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  • Buildings which were damaged during the security operations and clashes between Turkish security forces and Kurdish militants, are pictured in Nusaybin.

    Buildings which were damaged during the security operations and clashes between Turkish security forces and Kurdish militants, are pictured in Nusaybin. | Photo: Reuters

Published 30 July 2016

Nusaybin in Turkey has been under 134 days of an open curfew due to heavy fighting between state forces and the PKK.

While Turkey’s President Recep Tayyip Erdogan is jailing and firing thousands of academics, journalists and politicians for alleged affiliation with the coup attempt of July 15, his government’s operation against the Kurdistan Workers' Party, or PKK,  guerrilla insurgency in the southeast has continued unabated – with an estimated 80 percent of one Kurdish city forcibly displaced.

ANALYSIS:
Kurdish Journalists: Forgotten Victims of Turkey's Press War

Nusaybin, a district of Mardin, has had over 70,000 of its civilians forcibly displaced, with about half of its population—or 45,000 people—unable to return to their homes because of damage, according to a Migrants’ Association report published Friday.

The curfew, in its 134th day, was partially lifted on Monday for all but six parts of the city “due to the increasing terror incidents, to ensure the safety of our citizens’ and their property and to reinstate the atmosphere of peace and security,” read a statement by the governorate of Mardin.

The conflict against the PKK, which reached its one-year anniversary on Sunday, has enacted dozens of 24-hour open-ended curfews in at least seven Kurdish cities, according to Turkey’s Human Rights Foundation. Between last August — when the first was announced — and April 20, at least 1,642,000 residents have been affected by the 65 official curfews, and as of Feb. 27, 2016, at least 355,000 were forced to leave their homes.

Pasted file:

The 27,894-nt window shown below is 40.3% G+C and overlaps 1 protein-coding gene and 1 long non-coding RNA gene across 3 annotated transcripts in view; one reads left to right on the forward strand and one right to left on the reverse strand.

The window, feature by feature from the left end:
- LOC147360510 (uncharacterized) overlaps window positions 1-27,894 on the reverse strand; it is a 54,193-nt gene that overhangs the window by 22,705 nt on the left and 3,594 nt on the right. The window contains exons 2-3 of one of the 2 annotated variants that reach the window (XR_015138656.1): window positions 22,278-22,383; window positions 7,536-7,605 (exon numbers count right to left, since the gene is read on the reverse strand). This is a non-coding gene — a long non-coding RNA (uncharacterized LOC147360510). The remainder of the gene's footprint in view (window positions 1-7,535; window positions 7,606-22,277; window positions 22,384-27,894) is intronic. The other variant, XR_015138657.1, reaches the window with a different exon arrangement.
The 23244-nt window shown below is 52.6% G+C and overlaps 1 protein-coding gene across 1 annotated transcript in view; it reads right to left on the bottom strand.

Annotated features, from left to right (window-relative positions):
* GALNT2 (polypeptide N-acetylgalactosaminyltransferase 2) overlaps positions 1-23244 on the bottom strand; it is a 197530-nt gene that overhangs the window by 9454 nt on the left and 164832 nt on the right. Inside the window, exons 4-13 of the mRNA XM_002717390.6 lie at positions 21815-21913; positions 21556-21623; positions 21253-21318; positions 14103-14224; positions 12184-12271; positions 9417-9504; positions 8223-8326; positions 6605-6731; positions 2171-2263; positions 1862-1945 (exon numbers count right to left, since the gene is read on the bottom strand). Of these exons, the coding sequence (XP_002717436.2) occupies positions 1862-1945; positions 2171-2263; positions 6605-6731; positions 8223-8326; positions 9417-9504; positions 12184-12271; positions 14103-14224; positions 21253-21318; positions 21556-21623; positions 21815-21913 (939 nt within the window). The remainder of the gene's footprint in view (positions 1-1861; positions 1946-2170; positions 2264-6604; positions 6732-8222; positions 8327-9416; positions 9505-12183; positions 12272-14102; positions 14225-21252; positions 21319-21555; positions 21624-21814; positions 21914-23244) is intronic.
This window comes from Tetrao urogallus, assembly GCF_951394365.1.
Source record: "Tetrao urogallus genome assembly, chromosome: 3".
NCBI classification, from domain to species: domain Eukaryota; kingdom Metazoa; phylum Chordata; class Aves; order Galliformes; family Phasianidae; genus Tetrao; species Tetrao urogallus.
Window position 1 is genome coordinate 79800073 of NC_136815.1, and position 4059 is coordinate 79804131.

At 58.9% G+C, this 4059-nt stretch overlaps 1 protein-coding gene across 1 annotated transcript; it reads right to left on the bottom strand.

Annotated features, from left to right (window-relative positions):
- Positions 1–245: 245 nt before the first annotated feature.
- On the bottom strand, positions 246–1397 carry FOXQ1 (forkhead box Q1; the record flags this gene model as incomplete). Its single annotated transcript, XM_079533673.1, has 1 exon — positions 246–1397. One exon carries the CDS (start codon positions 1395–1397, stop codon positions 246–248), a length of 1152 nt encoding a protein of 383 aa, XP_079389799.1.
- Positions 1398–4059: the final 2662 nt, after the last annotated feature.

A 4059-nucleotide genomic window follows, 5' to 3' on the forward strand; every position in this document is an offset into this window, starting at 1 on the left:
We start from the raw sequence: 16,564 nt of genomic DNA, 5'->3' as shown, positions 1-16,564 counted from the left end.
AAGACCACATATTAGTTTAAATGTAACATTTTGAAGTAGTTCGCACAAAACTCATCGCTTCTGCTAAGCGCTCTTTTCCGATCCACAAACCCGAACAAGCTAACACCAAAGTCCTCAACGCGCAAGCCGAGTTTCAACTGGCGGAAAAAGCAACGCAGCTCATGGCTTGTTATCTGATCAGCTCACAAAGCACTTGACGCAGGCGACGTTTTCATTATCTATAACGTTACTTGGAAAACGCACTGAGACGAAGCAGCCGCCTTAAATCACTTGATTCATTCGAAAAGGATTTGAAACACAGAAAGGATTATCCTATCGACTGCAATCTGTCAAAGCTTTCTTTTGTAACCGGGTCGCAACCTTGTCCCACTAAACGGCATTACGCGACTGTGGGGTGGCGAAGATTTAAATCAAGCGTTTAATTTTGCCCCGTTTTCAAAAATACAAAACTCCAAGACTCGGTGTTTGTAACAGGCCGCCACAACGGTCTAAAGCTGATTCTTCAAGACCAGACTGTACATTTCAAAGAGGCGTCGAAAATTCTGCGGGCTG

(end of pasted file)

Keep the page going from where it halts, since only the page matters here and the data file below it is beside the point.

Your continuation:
“Our citizens that are residents of neighborhoods on lockdown certainly cannot enter them alone,” said Nusaybin’s Mayor Murat Sari to Internet Haber Merkezi on Thursday. “Because there are still explosions in many places.” He added that the neighborhoods should open up once bomb disposal finishes and that he will try to cover residents’ rents.

The city also founded a committee to help those with destroyed houses, reported the Kurdish Dicle news agency on Saturday, and the pro-Kurdish HDP party sent a delegation to Nusaybin on Tuesday to investigate living conditions under the curfew.

In less than a week, five reporters covering the curfew in Nusaybin for Kurdish outlets and two HDP politicians were detained by police, with all but one journalist released. Dicle news agency also reported that some reporters were told by police that they must seek permission before publishing any news.

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Nusaybin has already been under seven curfews, in which at least 21 civilians died, according to the Turkey Human Rights Foundation. Some cities in the southeast have been under even longer curfews, especially the Sur district of Diyarbakir and the Cizre district of Sirnak, and in total at least 338 civilians died in curfew-declared areas as of April 20. Most of them died in or near their homes, and at least 18 from “the direct stress effect of curfews on their health conditions,” reported the association.

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